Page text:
As the digital euro project comes to the end of its investigation phase, Ulrich Bindseil and Evelien Witlox from the European Central Bank provided the Sibos audience with an update on the progress made so far and what comes next.
While a final decision on issuing a digital euro has yet to be made, the ECB has been busy investigating options ahead of a potential launch, which would come in 2026 at the earliest.
Cash may still dominate payment volumes in Europe but a long trend of decline accelerated during the pandemic. Bindseil stressed that ”cash is our baby” and that the bank will work to ensure its continued existence.
However, with cash usage going down, there is a need to move to preserve central bank money. A digital euro is about preserving that system - not about revolutionising money.
Bindseil also sought to provide reassurance on a digital euro’s impact on financial stability.
“The excessive use of the digital euro as a form of investment and the associated risk of sudden large shifts from bank deposits to the digital euro should be avoided,” says an ECB report.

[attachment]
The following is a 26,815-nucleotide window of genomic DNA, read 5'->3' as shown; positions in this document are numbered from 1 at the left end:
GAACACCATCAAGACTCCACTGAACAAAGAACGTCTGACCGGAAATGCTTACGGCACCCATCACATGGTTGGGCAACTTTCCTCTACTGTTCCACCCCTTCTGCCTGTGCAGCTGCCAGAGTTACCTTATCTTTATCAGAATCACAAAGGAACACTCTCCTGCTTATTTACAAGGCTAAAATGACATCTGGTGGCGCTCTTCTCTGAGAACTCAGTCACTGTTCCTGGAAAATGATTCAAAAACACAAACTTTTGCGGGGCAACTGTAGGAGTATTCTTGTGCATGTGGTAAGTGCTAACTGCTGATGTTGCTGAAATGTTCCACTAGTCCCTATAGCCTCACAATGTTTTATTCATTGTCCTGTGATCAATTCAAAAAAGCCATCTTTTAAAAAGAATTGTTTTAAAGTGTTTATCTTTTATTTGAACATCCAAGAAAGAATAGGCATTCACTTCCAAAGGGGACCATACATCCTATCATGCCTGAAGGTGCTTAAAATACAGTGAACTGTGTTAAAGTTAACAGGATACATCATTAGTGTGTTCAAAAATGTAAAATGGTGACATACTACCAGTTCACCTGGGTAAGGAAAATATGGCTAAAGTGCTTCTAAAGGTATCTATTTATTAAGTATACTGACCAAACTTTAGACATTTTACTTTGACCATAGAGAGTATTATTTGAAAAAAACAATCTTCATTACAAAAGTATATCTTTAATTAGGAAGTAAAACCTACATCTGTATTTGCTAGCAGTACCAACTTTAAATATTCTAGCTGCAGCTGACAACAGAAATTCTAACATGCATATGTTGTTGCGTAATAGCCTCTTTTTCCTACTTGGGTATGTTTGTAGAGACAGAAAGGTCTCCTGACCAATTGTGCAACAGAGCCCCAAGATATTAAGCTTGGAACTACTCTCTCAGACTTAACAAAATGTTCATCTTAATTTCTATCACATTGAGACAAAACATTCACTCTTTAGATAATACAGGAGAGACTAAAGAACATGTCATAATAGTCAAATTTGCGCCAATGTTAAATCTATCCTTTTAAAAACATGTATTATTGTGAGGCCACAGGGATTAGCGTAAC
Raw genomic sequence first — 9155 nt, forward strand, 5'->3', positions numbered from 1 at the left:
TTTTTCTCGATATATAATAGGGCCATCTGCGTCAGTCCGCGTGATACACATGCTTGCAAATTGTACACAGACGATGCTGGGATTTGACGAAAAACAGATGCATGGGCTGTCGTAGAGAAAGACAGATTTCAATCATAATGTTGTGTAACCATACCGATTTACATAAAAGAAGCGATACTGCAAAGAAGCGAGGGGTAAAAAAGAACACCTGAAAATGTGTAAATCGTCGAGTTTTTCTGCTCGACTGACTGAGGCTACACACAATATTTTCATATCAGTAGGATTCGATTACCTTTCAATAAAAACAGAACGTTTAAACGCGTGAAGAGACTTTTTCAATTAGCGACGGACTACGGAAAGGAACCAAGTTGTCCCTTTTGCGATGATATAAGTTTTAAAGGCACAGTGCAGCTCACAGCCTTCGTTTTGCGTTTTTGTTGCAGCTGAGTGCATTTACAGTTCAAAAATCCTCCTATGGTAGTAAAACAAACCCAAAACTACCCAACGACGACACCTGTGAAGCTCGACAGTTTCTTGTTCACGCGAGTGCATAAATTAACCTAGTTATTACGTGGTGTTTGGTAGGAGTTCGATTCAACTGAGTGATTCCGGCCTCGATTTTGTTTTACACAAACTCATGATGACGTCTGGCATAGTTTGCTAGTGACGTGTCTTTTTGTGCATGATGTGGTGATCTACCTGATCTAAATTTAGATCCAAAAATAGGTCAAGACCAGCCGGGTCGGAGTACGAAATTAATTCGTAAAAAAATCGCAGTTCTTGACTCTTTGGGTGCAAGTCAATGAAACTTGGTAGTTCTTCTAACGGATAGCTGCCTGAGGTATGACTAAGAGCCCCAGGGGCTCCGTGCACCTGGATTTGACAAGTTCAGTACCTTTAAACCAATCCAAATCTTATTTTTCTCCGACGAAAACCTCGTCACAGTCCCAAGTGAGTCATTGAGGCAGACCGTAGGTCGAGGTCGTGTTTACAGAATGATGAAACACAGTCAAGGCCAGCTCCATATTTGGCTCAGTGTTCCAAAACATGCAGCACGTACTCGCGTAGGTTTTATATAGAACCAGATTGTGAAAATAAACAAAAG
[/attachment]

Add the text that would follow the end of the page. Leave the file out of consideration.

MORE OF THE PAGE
This means that there will be a limit on individual holdings while the distribution model will be based on supervised intermediaries.
Bindseil acknowledged that privacy is a major concern for many and said that the ECB has no interest in seeing or storing users’ private information.
Witlox noted that a digital euro would also have an offline component that would let payments be executed at close range without the need for third party validation - like cash.
As the ECB closes in on a decision on whether to move to the next stage of development, Willox said that a key consideration is whether a digital euro makes life easier for Europeans by providing a harmonised way to pay.